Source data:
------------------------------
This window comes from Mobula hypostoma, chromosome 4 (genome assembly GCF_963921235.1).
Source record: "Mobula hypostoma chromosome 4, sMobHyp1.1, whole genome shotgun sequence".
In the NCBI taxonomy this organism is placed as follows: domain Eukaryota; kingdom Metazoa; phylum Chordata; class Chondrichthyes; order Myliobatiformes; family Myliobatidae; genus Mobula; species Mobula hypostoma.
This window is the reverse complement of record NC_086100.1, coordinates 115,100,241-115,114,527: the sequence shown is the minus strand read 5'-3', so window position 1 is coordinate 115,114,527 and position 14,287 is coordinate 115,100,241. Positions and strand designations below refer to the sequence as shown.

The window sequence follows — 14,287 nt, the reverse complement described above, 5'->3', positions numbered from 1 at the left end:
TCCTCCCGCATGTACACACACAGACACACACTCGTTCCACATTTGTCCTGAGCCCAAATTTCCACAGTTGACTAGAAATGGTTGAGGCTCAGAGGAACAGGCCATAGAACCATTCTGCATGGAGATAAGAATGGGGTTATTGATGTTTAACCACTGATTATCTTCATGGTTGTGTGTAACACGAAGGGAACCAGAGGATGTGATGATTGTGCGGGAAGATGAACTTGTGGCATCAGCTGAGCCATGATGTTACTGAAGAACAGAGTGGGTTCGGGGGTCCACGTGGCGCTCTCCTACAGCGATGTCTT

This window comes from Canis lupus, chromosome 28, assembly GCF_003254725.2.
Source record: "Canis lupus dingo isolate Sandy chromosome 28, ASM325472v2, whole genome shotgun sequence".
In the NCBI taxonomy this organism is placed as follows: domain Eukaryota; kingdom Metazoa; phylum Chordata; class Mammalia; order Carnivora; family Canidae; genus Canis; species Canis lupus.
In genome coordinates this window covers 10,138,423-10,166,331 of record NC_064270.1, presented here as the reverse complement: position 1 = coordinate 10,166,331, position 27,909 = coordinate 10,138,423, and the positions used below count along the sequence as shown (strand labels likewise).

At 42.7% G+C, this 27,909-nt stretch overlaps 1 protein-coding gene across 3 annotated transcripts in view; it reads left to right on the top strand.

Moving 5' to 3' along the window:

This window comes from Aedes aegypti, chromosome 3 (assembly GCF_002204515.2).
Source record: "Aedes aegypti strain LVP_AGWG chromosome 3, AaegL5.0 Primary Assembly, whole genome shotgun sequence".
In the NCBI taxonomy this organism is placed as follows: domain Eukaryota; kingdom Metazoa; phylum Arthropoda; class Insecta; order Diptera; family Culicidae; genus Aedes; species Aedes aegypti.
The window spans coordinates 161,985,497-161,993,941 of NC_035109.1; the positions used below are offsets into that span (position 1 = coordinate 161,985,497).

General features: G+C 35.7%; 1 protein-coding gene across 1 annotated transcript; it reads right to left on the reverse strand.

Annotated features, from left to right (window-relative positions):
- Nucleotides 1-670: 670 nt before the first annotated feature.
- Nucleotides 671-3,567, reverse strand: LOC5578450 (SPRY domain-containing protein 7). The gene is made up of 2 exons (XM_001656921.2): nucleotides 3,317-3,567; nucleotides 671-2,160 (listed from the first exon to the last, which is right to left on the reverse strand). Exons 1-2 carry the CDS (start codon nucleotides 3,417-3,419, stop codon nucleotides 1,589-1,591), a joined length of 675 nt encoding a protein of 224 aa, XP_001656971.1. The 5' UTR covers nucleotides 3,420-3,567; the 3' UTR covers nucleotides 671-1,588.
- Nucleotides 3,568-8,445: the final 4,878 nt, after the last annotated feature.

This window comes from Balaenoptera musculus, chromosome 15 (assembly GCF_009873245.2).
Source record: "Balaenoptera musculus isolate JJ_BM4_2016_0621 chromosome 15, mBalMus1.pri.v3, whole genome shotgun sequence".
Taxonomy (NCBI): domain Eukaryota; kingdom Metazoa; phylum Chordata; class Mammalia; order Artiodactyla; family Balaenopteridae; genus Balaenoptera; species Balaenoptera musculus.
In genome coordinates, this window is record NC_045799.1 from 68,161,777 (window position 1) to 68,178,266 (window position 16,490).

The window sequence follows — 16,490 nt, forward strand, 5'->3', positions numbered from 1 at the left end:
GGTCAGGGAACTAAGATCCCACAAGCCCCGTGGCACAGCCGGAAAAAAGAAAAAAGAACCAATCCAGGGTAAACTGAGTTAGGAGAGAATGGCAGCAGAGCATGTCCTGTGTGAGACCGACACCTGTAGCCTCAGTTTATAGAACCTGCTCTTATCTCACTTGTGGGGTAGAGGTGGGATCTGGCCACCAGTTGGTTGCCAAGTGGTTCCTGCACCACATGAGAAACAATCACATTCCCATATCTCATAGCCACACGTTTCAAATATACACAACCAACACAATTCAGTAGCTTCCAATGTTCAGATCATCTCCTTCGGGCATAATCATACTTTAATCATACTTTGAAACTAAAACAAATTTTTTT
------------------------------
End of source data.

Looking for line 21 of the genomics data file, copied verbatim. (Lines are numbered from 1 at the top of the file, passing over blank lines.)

- Nucleotides 3,568-8,445: the final 4,878 nt, after the last annotated feature.